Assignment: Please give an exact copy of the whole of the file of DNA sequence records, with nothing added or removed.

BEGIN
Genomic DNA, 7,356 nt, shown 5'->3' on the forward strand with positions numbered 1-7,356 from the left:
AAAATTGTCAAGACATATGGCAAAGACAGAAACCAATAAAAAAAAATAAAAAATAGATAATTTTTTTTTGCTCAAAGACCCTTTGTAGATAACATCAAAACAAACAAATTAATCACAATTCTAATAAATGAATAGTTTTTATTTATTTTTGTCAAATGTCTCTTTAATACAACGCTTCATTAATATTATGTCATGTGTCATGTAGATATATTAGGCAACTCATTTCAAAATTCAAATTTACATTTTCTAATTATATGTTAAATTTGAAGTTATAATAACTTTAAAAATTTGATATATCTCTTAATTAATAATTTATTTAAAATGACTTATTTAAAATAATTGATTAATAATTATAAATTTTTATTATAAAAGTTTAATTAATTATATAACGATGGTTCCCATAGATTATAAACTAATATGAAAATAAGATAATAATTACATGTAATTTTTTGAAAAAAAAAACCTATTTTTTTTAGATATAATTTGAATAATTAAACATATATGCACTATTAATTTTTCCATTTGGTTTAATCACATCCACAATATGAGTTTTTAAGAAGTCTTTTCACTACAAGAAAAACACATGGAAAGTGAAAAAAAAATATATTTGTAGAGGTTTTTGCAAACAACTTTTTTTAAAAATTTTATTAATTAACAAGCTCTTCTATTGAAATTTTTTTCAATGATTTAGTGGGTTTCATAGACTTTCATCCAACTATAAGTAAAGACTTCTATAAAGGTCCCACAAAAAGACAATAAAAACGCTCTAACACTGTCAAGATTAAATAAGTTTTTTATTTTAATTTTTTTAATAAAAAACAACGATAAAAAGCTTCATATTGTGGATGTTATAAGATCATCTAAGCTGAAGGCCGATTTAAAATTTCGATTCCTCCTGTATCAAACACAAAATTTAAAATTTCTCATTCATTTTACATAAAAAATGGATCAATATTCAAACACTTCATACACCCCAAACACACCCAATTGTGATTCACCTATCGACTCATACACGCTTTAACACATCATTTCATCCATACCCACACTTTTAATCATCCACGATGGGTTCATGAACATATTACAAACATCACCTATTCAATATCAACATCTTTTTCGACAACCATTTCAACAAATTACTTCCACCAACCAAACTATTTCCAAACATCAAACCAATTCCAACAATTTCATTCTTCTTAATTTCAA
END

Genomic DNA, 7,356 nt, shown 5'->3' on the forward strand with positions numbered 1-7,356 from the left:
AAAATTGTCAAGACATATGGCAAAGACAGAAACCAATAAAAAAAAATAAAAAATAGATAATTTTTTTTTGCTCAAAGACCCTTTGTAGATAACATCAAAACAAACAAATTAATCACAATTCTAATAAATGAATAGTTTTTATTTATTTTTGTCAAATGTCTCTTTAATACAACGCTTCATTAATATTATGTCATGTGTCATGTAGATATATTAGGCAACTCATTTCAAAATTCAAATTTACATTTTCTAATTATATGTTAAATTTGAAGTTATAATAACTTTAAAAATTTGATATATCTCTTAATTAATAATTTATTTAAAATGACTTATTTAAAATAATTGATTAATAATTATAAATTTTTATTATAAAAGTTTAATTAATTATATAACGATGGTTCCCATAGATTATAAACTAATATGAAAATAAGATAATAATTACATGTAATTTTTTGAAAAAAAAAACCTATTTTTTTTAGATATAATTTGAATAATTAAACATATATGCACTATTAATTTTTCCATTTGGTTTAATCACATCCACAATATGAGTTTTTAAGAAGTCTTTTCACTACAAGAAAAACACATGGAAAGTGAAAAAAAAATATATTTGTAGAGGTTTTTGCAAACAACTTTTTTTAAAAATTTTATTAATTAACAAGCTCTTCTATTGAAATTTTTTTCAATGATTTAGTGGGTTTCATAGACTTTCATCCAACTATAAGTAAAGACTTCTATAAAGGTCCCACAAAAAGACAATAAAAACGCTCTAACACTGTCAAGATTAAATAAGTTTTTTATTTTAATTTTTTTAATAAAAAACAACGATAAAAAGCTTCATATTGTGGATGTTATAAGATCATCTAAGCTGAAGGCCGATTTAAAATTTCGATTCCTCCTGTATCAAACACAAAATTTAAAATTTCTCATTCATTTTACATAAAAAATGGATCAATATTCAAACACTTCATACACCCCAAACACACCCAATTGTGATTCACCTATCGACTCATACACGCTTTAACACATCATTTCATCCATACCCACACTTTTAATCATCCACGATGGGTTCATGAACATATTACAAACATCACCTATTCAATATCAACATCTTTTTCGACAACCATTTCAACAAATTACTTCCACCAACCAAACTATTTCCAAACATCAAACCAATTCCAACAATTTCATTCTTCTTAATTTCAA